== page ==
As to "race," Jews are not, in the modern sense of the word, a "race," though Jews are a "race" in the 19th century sense of the word, which then meant "nation." [A Supreme Court decision explains this point pretty clearly. See Saint Francis College v. Al-Khazraji, 481 U.S. 604 (1987) 2E+6043A]/doc/{@21}/hit_headings/words=4/hits_only?> .]

As to how Jews became a nation, the answer is in the Torah and the Haggadah. An extended family of seventy Hebrews (Yaakov and his family) "went down to Egypt and sojourned there, few in number; and he became there a nation – great and mighty and numerous." (Haggadah.) The Torah records HaShem's promise that Yaakov's descendants would become a "great nation" (Gen. 25:22-23). (HaShem also promised Yaakov's grandfather, Abraham, that he would become a "great nation."). In Gen. 46:3-4, the Torah recounts how HaShem appeared to Yaakov on his way to Egypt and said to him: "Fear not to go down to Egypt, for there I will make of you a great nation; I Myself will descend with you to Egypt, and I Myself will bring you up again."

Once in the Land of Israel, we established a tribal confederation headed by temporary chieftains (for example, Shimson (Samson)), later a kingdom (Saul, David, Solomon, etc.), returned to the Land after the Bablylonian Exile, and later established a commonwealth (finally destroyed by the Roman). After the Romans forced us to leave the Land, we considered ourselves in exile, which is possible only if one thinks of himself as a foreigner away from his land—which we were. And about fifty years ago, we re-established Jewish sovereignty in the form of a republic.

Regrettably, in the 1850's the Reform movement attempted to disavow the national character of the Jews, and for one quite illegitimate reason—that it made it difficult to assimilate into German and later American society, and aroused the ire of anti-Semites. That anti-Semites dislike our avowal of Jewish nationhood, and that it arouses suspicions of dual loyalty, is no reason at all to deny our national identity. We are a nation, whether anti-Semites like it or not.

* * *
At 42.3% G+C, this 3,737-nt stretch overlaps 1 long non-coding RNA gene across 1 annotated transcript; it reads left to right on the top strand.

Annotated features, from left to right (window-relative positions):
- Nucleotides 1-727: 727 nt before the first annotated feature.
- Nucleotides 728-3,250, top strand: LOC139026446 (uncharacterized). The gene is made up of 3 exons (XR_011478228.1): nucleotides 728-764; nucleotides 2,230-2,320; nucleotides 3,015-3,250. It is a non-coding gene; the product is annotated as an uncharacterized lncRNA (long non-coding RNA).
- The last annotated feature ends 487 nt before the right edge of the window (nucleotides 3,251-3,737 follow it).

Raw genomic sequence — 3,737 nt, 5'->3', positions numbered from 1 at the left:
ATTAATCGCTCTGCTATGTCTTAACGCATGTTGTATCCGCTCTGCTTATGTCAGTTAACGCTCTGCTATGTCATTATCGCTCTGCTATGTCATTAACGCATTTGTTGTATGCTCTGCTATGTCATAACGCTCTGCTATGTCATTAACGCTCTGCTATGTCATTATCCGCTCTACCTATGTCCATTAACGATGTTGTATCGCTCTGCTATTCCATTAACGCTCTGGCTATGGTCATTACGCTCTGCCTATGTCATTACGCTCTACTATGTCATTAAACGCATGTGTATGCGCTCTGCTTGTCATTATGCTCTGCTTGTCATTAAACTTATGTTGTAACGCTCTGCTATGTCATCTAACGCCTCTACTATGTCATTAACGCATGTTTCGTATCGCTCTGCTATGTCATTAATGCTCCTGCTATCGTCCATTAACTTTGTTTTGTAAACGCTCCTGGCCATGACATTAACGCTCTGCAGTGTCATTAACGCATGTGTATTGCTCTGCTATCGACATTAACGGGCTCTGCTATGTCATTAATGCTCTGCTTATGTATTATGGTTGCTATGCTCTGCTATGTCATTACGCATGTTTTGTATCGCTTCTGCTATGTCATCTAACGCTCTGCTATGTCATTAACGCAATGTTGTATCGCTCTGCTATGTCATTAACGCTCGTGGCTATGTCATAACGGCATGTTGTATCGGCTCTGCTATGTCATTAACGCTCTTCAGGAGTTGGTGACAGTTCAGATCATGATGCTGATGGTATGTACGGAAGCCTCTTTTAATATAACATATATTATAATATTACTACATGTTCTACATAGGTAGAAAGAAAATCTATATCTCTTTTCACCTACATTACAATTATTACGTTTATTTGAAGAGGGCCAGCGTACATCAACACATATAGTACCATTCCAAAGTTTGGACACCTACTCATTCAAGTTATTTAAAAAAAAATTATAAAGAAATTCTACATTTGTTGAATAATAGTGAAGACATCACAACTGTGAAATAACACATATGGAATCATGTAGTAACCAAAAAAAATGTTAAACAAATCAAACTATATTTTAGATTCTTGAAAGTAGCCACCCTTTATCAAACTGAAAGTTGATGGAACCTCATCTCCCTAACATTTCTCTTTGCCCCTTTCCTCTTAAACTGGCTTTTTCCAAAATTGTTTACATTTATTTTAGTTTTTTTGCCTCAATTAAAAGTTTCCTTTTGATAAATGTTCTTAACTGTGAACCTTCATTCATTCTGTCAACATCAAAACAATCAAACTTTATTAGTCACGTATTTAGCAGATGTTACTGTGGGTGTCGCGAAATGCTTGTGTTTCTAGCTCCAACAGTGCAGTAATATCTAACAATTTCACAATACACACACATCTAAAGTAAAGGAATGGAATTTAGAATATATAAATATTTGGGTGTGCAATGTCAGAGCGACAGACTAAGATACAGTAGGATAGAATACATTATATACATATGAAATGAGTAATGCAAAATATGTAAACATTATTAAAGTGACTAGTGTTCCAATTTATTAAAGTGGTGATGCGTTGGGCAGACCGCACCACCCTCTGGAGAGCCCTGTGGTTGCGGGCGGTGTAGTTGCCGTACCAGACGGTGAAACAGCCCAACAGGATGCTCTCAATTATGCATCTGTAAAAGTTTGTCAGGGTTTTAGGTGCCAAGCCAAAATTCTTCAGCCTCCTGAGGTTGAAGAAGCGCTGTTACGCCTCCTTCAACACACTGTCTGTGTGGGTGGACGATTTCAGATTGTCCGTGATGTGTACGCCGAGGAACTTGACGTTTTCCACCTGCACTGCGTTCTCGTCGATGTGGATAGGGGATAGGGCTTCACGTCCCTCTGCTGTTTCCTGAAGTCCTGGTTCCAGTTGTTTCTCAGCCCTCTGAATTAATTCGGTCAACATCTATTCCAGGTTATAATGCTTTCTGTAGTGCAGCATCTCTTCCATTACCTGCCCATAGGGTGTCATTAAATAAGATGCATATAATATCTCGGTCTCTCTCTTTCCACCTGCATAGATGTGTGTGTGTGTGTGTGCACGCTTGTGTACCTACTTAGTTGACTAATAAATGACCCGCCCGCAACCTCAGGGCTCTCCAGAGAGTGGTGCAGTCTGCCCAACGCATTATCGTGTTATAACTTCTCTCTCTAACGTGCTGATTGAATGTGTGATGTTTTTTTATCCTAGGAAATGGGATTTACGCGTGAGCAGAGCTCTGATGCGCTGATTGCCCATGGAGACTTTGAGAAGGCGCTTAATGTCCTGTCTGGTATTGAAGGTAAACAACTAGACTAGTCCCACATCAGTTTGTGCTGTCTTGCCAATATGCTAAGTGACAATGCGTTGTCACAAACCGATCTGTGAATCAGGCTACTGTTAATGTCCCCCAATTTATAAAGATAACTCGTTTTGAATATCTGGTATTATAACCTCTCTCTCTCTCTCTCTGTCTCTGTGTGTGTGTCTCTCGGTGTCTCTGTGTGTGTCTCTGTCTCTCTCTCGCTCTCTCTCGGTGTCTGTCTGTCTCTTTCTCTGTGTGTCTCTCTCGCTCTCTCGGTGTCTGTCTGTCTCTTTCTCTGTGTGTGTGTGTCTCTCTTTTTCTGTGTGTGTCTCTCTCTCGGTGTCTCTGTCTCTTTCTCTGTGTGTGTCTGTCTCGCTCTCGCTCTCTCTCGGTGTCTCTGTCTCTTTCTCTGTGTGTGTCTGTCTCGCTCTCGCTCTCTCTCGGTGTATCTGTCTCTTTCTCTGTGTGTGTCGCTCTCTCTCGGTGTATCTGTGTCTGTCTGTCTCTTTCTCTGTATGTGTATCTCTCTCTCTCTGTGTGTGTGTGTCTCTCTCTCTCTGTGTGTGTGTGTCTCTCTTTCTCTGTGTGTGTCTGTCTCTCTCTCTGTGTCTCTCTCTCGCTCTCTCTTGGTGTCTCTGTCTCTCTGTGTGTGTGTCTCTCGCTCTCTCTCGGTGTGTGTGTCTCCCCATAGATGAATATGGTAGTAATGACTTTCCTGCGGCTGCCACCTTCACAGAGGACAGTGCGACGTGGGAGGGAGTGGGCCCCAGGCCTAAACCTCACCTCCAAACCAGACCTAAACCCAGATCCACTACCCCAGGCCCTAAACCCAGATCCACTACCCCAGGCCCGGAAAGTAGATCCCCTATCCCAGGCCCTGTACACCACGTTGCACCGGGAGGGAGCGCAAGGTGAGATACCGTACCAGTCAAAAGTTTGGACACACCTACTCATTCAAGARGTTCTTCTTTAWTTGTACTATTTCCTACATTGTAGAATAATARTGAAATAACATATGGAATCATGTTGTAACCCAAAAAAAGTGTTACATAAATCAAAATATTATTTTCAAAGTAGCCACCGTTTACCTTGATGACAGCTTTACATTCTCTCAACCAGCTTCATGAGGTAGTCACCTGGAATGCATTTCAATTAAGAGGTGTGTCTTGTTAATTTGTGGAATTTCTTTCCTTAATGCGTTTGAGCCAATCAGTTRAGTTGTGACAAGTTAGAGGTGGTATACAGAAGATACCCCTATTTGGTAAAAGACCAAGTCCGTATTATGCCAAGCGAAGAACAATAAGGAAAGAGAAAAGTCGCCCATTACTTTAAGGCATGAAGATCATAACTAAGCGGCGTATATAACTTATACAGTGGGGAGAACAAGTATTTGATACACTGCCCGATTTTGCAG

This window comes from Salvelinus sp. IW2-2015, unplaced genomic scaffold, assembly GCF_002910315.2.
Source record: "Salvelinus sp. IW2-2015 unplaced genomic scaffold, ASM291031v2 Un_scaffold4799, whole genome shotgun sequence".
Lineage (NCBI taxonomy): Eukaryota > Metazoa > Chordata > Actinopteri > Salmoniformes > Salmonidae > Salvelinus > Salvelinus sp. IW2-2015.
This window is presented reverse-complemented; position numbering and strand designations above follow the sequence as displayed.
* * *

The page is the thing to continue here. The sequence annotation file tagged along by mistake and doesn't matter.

What is even more important to realize is that the Jews are not simply a nation nor are we simply a group of co-religionists. We are a religio-nation, i.e., a nation whose character and uniqueness is defined by its religious mission. A convert to Judaism is required to accept that he has national obligations to his fellow Jews, not merely religious obligations to HaShem.

The word "race" is much too broad of a word to define the Jewish people. Let me explain: When we speak of race or ethnicity, or clan, or family, we mean the same thing, but in varying degrees. We mean a group of people that share a common genetic past, or in plainer English, a common ancestor or ancestors. My siblings and I share common ancestors, but no one would think of calling us the Davidovich race or ethnic group. The difference between family, clan, ethnic group (nation) and race is how far back the group in question can trace the common root. The French people as a whole shares common ancestry going much farther back than my siblings and I, but we generally do not think of the French nation as a race.

So too the Jews. The common ancestry is not of the degree to warrant being called a race. And while it is true that the promise made to Abraham was that his direct physical descendants would be bearers of the continuing relationship between Abraham and G-d as well as the promise to inherit the Land of Israel, Jewish Law allows for others to join the nation as immigrants (or in conventional speech, converts), and dilute the genetic pool, if you will. The end result is that the genetic factor, though essential at the roots of the Jewish people, is not what defines us in actuality. The Talmud compares those who join the Jewish nation, like Ruth, to branches grafted to the Jewish tree. Although the branch does not share the common past growth of the tree, it now derives its nourishment from the whole tree's past and participates in its future as a full part of it.

No Follow-ups »

No published follow-up questions.

We respond to every follow-up question submitted, but only publish selected ones. In order to be considered for publication, questions must be on-topic, polite, and address ideas rather than personalities.


Powered by WordPress